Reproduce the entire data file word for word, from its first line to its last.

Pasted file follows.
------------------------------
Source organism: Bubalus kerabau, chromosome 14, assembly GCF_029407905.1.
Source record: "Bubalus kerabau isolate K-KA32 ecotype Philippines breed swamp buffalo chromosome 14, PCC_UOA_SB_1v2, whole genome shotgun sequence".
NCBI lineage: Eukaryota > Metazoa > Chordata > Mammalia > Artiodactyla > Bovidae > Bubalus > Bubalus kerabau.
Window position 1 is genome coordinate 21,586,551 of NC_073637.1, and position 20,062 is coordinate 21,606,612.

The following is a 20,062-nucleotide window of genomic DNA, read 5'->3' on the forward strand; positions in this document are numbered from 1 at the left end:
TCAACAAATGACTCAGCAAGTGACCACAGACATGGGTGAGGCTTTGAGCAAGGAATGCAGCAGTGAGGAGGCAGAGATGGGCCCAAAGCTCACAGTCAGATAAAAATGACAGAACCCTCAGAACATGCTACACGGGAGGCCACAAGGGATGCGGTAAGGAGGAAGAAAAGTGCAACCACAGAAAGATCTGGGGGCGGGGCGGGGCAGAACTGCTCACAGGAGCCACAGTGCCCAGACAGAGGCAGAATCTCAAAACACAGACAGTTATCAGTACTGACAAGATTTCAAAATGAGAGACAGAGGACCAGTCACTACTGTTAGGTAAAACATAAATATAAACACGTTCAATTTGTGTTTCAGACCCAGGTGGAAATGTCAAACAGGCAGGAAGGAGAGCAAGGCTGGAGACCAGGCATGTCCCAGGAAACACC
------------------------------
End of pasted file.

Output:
Source organism: Bubalus kerabau, chromosome 14, assembly GCF_029407905.1.
Source record: "Bubalus kerabau isolate K-KA32 ecotype Philippines breed swamp buffalo chromosome 14, PCC_UOA_SB_1v2, whole genome shotgun sequence".
NCBI lineage: Eukaryota > Metazoa > Chordata > Mammalia > Artiodactyla > Bovidae > Bubalus > Bubalus kerabau.
Window position 1 is genome coordinate 21,586,551 of NC_073637.1, and position 20,062 is coordinate 21,606,612.

The following is a 20,062-nucleotide window of genomic DNA, read 5'->3' on the forward strand; positions in this document are numbered from 1 at the left end:
TCAACAAATGACTCAGCAAGTGACCACAGACATGGGTGAGGCTTTGAGCAAGGAATGCAGCAGTGAGGAGGCAGAGATGGGCCCAAAGCTCACAGTCAGATAAAAATGACAGAACCCTCAGAACATGCTACACGGGAGGCCACAAGGGATGCGGTAAGGAGGAAGAAAAGTGCAACCACAGAAAGATCTGGGGGCGGGGCGGGGCAGAACTGCTCACAGGAGCCACAGTGCCCAGACAGAGGCAGAATCTCAAAACACAGACAGTTATCAGTACTGACAAGATTTCAAAATGAGAGACAGAGGACCAGTCACTACTGTTAGGTAAAACATAAATATAAACACGTTCAATTTGTGTTTCAGACCCAGGTGGAAATGTCAAACAGGCAGGAAGGAGAGCAAGGCTGGAGACCAGGCATGTCCCAGGAAACACC